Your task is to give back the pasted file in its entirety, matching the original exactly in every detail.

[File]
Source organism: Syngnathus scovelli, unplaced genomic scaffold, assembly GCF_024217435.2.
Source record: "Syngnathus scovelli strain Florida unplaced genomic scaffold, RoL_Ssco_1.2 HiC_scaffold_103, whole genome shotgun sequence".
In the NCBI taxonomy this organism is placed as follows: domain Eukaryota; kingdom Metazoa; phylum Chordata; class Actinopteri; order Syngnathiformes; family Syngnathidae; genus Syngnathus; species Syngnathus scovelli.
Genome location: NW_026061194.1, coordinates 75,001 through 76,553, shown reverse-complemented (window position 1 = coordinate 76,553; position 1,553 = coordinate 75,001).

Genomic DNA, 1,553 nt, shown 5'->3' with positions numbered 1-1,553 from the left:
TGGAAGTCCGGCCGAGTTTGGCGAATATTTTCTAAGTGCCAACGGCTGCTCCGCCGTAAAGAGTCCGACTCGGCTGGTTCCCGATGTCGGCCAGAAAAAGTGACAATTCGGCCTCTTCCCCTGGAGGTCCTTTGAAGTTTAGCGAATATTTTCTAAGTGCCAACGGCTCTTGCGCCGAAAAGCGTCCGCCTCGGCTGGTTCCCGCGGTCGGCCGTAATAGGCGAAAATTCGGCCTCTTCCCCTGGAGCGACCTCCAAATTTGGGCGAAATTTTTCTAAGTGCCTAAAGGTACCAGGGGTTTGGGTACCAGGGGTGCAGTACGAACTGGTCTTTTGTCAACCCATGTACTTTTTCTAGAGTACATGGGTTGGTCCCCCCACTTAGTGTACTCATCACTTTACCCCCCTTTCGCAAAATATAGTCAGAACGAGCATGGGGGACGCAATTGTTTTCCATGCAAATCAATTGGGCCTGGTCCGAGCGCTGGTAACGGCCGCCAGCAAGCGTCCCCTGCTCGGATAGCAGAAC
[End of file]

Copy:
Source organism: Syngnathus scovelli, unplaced genomic scaffold, assembly GCF_024217435.2.
Source record: "Syngnathus scovelli strain Florida unplaced genomic scaffold, RoL_Ssco_1.2 HiC_scaffold_103, whole genome shotgun sequence".
In the NCBI taxonomy this organism is placed as follows: domain Eukaryota; kingdom Metazoa; phylum Chordata; class Actinopteri; order Syngnathiformes; family Syngnathidae; genus Syngnathus; species Syngnathus scovelli.
Genome location: NW_026061194.1, coordinates 75,001 through 76,553, shown reverse-complemented (window position 1 = coordinate 76,553; position 1,553 = coordinate 75,001).

Genomic DNA, 1,553 nt, shown 5'->3' with positions numbered 1-1,553 from the left:
TGGAAGTCCGGCCGAGTTTGGCGAATATTTTCTAAGTGCCAACGGCTGCTCCGCCGTAAAGAGTCCGACTCGGCTGGTTCCCGATGTCGGCCAGAAAAAGTGACAATTCGGCCTCTTCCCCTGGAGGTCCTTTGAAGTTTAGCGAATATTTTCTAAGTGCCAACGGCTCTTGCGCCGAAAAGCGTCCGCCTCGGCTGGTTCCCGCGGTCGGCCGTAATAGGCGAAAATTCGGCCTCTTCCCCTGGAGCGACCTCCAAATTTGGGCGAAATTTTTCTAAGTGCCTAAAGGTACCAGGGGTTTGGGTACCAGGGGTGCAGTACGAACTGGTCTTTTGTCAACCCATGTACTTTTTCTAGAGTACATGGGTTGGTCCCCCCACTTAGTGTACTCATCACTTTACCCCCCTTTCGCAAAATATAGTCAGAACGAGCATGGGGGACGCAATTGTTTTCCATGCAAATCAATTGGGCCTGGTCCGAGCGCTGGTAACGGCCGCCAGCAAGCGTCCCCTGCTCGGATAGCAGAAC